Prior to my time away from the world wide web the Buddhist blogosphere, or at least the part of it that I tend to follow, was pretty focused on Zen priest Eshu Martin’s public revelations of allegations of years of sexual misconduct on the part of the now one hundred and five year old Zen teacher Joshu Sasaki. A variety of responses followed, many archived at Sweeping Zen. I thought they were mostly thoughtful reflections from a number of angles by people with a deep commitment to our emergent Western Zen sangha. They’ve included a powerful reflection by Zen teacher Grace Schireson, as well as reflections by Dosho Port, and Koun Franz, as well as by the independent scholar and liberal Buddhist teacher Stephen Batchelor. I even offered a very small comment, myself.
But sometime while I was on retreat things took a turn.
The priests Grace Schireson, Peter Schireson, and Brad Warner, as well as Sweeping Zen editor Adam Tebbe found themselves embroiled in a public dispute with some unpleasant things being said to one another. As is the case in our blogosphere life, there were also numerous comments from the sidelines, many cruel and, I notice, often written without a real name attached to them. (It seems anonymity often frees inner demons when writing on the web. Personally I’d encourage people with passion in these areas to at least sign their real names…)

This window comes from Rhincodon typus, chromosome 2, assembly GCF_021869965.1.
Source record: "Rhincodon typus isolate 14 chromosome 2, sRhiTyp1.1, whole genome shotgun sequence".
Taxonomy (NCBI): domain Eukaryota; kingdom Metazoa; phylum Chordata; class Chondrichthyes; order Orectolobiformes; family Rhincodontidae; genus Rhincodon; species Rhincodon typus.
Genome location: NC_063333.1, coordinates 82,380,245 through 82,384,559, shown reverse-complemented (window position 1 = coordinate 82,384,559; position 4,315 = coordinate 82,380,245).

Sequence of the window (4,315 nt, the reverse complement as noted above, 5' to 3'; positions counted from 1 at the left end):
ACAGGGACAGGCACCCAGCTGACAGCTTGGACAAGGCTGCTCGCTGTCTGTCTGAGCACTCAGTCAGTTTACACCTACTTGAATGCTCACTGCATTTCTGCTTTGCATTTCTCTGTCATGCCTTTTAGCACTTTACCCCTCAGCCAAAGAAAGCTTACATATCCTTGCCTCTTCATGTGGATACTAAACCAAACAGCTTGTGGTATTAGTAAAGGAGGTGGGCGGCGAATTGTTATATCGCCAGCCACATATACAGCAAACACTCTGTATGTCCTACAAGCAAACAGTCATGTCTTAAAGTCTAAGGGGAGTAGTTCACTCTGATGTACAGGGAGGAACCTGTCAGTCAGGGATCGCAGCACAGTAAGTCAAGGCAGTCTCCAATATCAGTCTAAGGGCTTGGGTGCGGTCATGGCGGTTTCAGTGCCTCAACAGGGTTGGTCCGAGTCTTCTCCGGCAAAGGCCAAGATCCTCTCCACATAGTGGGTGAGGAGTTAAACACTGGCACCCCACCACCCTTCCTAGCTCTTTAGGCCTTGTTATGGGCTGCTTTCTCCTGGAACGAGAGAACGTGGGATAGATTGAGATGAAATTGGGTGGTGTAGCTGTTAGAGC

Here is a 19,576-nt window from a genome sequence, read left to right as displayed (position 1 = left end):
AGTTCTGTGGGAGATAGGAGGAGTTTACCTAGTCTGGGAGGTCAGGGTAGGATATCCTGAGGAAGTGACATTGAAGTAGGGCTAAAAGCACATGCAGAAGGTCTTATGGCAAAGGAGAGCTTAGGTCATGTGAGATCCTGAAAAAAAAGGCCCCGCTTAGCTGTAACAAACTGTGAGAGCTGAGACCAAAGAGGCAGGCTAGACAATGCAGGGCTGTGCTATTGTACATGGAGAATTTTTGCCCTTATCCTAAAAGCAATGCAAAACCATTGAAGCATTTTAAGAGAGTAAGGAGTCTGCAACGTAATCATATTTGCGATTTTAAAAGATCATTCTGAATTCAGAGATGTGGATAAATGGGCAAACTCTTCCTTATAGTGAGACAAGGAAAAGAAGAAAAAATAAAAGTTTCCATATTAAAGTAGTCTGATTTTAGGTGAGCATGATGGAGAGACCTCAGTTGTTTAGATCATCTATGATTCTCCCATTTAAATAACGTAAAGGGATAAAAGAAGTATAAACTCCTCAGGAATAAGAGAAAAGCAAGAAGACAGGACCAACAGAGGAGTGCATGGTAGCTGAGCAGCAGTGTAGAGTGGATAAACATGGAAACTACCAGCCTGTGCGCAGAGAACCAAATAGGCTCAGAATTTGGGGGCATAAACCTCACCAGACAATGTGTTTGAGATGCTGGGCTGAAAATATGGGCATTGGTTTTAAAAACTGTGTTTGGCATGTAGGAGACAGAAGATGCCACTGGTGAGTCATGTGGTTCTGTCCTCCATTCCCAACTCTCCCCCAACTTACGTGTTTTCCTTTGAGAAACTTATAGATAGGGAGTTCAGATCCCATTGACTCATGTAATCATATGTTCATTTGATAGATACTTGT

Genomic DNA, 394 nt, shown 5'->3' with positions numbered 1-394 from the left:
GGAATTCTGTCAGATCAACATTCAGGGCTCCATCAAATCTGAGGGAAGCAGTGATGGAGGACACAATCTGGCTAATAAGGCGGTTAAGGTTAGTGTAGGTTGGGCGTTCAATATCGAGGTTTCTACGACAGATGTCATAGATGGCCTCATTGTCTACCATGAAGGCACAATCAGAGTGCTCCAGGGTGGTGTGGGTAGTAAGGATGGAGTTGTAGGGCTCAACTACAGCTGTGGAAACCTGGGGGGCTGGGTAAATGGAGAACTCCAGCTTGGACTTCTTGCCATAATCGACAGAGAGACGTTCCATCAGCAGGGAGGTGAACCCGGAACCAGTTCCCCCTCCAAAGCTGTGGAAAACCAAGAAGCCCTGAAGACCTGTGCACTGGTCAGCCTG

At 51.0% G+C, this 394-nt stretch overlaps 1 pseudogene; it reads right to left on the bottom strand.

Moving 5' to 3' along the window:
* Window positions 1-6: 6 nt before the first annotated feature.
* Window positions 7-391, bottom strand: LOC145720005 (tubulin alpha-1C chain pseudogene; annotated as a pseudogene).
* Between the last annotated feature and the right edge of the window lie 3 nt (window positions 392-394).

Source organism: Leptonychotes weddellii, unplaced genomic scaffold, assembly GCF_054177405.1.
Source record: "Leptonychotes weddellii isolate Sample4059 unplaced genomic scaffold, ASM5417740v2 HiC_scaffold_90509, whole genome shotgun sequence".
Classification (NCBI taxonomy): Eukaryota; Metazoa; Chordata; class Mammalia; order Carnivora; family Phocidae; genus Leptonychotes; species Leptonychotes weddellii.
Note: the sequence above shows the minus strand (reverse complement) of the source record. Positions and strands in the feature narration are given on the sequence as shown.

I found all of this particularly painful for a number of reasons. I consider Grace and Peter friends. While we’ve never actually met in the flesh, I feel the same about Adam. And I think well of Brad. (I like to point out to people that I was the only formally authorized Zen teacher to “endorse” his Hardcore Zen when it came out.)
(An addition: Grace Shireson has told me that she and Peter have both offered apologies to Brad Warner.)
And there’s an important reason, I believe, to do this. I think there’s something really important going on within this conversation that can be lost if we aren’t careful. Important points.
As I’ve been trying to catch up, I found a brief piece by the blogger Genju at 108zenbooks. I thought it very helpful.
It, in addition to a nice shout out to our Boundless Way Zen code of ethics, pointed me, and, I hope, many of us to a substantive reflection by the blogger Nellalou at Smiling Budddha Cabaret, a blog I consider one of the most important within our public Dharma conversation.
Dances With Power is, I think, a critical read. And I hope you will.
I don’t agree with everything she opines. I think she’s too harsh with Peter. I think maybe she lets Brad off a tad easier than I would. But… The heart of her argument is, I hope, the direction we will choose to go toward.